Daniel Irimia, PH.D., M.D.
|Title||Assistant Professor of Surgery|
|Institution||Massachusetts General Hospital|
|Address||Massachusetts General Hospital|
Surgery/BioMEMS Resource Center, Rm #1404
114 16th Street
Charlestown MA 02129
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I am a bioengineer trained as a physician and I am passionate about understanding the clinical consequences of neutrophil activities during disease. My research focuses on designing sophisticated tools to measure relevant neutrophil behaviors, with the highest precision, directly from whole blood. Driven by emerging evidence, which suggests that neutrophils not only protect us against microbes, but in many instances their behavior changes and becomes detrimental, I put these tools to use in the context of inflammation, infections, and sepsis.
Several years ago, I found that neutrophils from healthy individuals can be very smart about the direction in which they move. For example, more than 90% of the human neutrophils are able to pick up the shorter route through mazes towards a chemical stimuli. Recently, I found that this ability to orient is lost in neutrophils from patients with severe burn injuries. I also found that often, neutrophils from patients can move spontaneously though micron-sized channels, in the absence of directional signals. This neutrophil phenotype, never observed for healthy neutrophils, can predict, two days in advance, the occurrence of sepsis in patients after major burns.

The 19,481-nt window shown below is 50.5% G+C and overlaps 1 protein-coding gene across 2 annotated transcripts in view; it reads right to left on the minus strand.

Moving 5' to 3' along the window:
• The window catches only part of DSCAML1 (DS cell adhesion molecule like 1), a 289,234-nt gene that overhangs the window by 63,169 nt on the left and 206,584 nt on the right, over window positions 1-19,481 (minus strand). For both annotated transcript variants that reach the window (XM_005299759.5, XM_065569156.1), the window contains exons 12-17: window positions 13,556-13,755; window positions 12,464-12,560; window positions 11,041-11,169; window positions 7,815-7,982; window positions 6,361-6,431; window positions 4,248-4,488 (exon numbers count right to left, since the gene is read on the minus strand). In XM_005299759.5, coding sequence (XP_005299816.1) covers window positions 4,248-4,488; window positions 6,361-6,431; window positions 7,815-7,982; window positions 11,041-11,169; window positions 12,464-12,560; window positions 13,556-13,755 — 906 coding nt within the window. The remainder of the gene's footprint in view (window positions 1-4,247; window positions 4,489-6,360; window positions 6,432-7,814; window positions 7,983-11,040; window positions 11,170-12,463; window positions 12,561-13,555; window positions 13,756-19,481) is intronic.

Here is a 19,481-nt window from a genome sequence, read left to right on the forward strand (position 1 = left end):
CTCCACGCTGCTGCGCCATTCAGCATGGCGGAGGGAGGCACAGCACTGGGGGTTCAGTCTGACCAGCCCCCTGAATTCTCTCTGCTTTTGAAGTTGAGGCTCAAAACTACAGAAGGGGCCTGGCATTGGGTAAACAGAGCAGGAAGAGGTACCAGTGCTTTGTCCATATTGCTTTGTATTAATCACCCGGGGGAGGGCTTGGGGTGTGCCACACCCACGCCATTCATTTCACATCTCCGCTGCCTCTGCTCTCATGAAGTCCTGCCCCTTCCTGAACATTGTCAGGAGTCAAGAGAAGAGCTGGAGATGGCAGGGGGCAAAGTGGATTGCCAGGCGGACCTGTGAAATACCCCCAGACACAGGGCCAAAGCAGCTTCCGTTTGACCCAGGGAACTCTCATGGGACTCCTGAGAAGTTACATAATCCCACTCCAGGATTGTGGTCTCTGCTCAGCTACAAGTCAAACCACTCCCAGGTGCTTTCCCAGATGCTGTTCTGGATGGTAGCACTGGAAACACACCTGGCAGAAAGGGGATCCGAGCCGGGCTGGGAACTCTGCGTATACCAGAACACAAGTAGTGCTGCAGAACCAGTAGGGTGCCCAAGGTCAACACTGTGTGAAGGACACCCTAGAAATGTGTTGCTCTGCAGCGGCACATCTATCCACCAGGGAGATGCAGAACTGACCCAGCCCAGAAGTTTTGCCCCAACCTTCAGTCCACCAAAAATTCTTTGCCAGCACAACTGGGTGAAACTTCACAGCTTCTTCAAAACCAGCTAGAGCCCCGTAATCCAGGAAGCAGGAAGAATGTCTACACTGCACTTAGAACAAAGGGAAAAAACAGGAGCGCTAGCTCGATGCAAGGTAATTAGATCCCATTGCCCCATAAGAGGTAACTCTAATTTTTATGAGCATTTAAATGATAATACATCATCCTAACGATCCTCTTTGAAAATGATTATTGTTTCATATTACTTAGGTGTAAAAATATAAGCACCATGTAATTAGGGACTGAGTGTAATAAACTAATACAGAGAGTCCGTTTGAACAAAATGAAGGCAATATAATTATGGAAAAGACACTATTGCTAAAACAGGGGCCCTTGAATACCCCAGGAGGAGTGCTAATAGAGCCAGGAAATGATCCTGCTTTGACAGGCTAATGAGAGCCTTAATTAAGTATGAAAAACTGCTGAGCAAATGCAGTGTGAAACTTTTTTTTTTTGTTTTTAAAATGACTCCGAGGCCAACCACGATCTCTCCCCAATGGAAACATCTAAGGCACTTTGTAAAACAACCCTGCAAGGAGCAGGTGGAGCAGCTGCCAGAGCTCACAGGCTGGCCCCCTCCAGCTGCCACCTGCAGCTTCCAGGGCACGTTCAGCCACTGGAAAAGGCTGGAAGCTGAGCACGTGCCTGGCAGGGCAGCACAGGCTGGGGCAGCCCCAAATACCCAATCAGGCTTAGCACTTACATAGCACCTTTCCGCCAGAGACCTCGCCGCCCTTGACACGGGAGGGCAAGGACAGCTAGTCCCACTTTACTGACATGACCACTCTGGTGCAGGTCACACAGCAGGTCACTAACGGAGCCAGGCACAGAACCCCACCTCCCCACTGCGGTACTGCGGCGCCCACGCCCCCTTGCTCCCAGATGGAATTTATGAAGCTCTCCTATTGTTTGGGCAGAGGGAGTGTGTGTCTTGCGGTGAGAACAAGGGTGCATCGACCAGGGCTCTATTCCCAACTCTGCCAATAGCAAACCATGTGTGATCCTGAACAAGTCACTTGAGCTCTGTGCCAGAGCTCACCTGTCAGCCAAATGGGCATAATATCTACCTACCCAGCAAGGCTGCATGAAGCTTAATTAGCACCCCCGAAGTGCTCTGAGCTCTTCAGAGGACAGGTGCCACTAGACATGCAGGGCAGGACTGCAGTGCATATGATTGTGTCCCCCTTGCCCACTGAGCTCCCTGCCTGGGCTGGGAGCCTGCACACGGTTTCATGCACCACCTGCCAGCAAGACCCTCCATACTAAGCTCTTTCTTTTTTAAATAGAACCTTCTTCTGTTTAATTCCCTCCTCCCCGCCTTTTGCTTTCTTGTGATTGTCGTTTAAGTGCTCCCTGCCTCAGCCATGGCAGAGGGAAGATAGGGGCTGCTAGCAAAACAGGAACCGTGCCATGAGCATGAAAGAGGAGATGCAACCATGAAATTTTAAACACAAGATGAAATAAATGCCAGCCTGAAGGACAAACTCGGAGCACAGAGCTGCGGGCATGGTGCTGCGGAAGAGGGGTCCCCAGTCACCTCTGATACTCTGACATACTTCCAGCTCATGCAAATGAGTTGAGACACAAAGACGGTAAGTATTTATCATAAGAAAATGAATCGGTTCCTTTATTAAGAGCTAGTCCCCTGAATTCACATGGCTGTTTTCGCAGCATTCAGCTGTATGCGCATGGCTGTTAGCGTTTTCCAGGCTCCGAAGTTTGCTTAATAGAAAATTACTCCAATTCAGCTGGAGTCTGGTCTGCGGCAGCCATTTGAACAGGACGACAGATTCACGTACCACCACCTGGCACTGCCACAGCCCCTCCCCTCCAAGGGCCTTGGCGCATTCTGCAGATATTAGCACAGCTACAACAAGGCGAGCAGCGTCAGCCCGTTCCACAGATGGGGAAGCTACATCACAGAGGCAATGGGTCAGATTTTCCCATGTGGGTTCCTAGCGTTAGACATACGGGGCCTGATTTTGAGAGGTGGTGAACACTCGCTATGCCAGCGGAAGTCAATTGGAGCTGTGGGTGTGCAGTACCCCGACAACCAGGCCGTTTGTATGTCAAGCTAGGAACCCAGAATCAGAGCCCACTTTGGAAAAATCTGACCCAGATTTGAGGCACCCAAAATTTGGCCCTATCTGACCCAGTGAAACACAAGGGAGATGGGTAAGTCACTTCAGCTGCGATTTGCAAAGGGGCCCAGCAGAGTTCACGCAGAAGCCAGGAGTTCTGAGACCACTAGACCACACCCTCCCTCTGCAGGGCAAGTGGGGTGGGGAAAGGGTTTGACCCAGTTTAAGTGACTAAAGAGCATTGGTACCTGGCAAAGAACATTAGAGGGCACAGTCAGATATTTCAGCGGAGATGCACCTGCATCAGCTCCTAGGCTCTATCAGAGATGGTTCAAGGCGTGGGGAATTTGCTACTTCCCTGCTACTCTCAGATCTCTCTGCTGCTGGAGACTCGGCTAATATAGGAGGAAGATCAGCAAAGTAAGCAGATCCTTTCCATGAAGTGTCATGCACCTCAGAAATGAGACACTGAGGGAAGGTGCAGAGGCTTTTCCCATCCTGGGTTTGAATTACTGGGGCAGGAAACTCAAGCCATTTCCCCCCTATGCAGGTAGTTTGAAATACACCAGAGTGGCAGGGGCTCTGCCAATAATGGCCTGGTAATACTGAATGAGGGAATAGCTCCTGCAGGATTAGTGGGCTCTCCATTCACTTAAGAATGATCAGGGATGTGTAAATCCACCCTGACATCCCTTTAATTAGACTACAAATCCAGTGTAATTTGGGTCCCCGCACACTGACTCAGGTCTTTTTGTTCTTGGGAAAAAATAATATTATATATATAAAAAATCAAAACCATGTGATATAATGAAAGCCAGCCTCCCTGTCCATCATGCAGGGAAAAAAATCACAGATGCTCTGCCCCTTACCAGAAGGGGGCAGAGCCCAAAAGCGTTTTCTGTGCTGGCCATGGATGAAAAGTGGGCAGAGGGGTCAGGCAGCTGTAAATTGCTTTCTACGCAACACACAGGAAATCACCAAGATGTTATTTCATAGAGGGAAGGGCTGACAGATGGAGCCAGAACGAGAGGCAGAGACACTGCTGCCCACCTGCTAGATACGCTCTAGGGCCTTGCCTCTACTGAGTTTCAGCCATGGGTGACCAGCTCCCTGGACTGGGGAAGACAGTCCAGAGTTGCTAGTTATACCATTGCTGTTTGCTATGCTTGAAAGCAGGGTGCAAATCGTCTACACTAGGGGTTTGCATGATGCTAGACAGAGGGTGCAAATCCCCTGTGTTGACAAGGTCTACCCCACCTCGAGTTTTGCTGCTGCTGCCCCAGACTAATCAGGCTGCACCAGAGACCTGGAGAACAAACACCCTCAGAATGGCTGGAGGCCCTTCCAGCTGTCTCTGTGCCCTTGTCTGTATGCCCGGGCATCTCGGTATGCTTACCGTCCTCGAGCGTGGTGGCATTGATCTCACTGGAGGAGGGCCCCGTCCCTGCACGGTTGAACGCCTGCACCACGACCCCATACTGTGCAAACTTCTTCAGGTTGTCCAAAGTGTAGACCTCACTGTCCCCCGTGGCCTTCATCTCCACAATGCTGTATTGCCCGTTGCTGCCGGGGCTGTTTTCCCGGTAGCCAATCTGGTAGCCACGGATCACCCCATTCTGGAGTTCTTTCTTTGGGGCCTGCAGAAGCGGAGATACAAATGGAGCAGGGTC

While a direct link between the defective neutrophil motility and sepsis remains to be demonstrated, I found that correcting neutrophil motility in animal models of burn injury could protect the animals from sepsis complications. Overall, these observations raise the possibility that neutrophils could be more important in monitoring and preventing sepsis than currently appreciated. New tools and better understanding of neutrophil biology will be required to answer these questions.
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